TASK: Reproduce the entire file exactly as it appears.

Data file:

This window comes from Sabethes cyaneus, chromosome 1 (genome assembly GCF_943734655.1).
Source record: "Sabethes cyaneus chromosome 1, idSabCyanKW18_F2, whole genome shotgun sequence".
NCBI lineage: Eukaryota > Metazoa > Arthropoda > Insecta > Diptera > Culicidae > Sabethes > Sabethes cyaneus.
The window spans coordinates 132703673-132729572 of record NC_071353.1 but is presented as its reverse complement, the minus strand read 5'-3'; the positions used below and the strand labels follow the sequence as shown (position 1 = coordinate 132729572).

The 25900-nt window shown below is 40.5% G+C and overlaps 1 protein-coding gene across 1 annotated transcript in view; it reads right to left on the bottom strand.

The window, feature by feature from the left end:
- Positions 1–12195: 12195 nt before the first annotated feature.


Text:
This window comes from Sabethes cyaneus, chromosome 1 (genome assembly GCF_943734655.1).
Source record: "Sabethes cyaneus chromosome 1, idSabCyanKW18_F2, whole genome shotgun sequence".
NCBI lineage: Eukaryota > Metazoa > Arthropoda > Insecta > Diptera > Culicidae > Sabethes > Sabethes cyaneus.
The window spans coordinates 132703673-132729572 of record NC_071353.1 but is presented as its reverse complement, the minus strand read 5'-3'; the positions used below and the strand labels follow the sequence as shown (position 1 = coordinate 132729572).

The 25900-nt window shown below is 40.5% G+C and overlaps 1 protein-coding gene across 1 annotated transcript in view; it reads right to left on the bottom strand.

The window, feature by feature from the left end:
- Positions 1–12195: 12195 nt before the first annotated feature.